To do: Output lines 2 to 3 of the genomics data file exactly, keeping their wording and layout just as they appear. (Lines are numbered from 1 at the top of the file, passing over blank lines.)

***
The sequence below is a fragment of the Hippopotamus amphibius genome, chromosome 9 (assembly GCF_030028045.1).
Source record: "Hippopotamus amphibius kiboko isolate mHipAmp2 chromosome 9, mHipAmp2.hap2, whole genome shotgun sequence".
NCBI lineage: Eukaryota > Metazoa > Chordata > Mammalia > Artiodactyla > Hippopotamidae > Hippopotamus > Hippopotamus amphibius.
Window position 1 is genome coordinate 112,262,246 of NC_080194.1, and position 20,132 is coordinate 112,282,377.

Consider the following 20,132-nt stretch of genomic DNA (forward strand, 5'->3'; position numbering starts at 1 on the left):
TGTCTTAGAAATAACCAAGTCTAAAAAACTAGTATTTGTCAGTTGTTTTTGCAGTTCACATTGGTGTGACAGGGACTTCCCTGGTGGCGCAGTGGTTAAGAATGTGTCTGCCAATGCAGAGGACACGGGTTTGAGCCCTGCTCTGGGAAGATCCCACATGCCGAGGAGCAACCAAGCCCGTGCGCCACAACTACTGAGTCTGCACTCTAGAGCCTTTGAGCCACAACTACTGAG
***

Source record: "Hippopotamus amphibius kiboko isolate mHipAmp2 chromosome 9, mHipAmp2.hap2, whole genome shotgun sequence".
NCBI lineage: Eukaryota > Metazoa > Chordata > Mammalia > Artiodactyla > Hippopotamidae > Hippopotamus > Hippopotamus amphibius.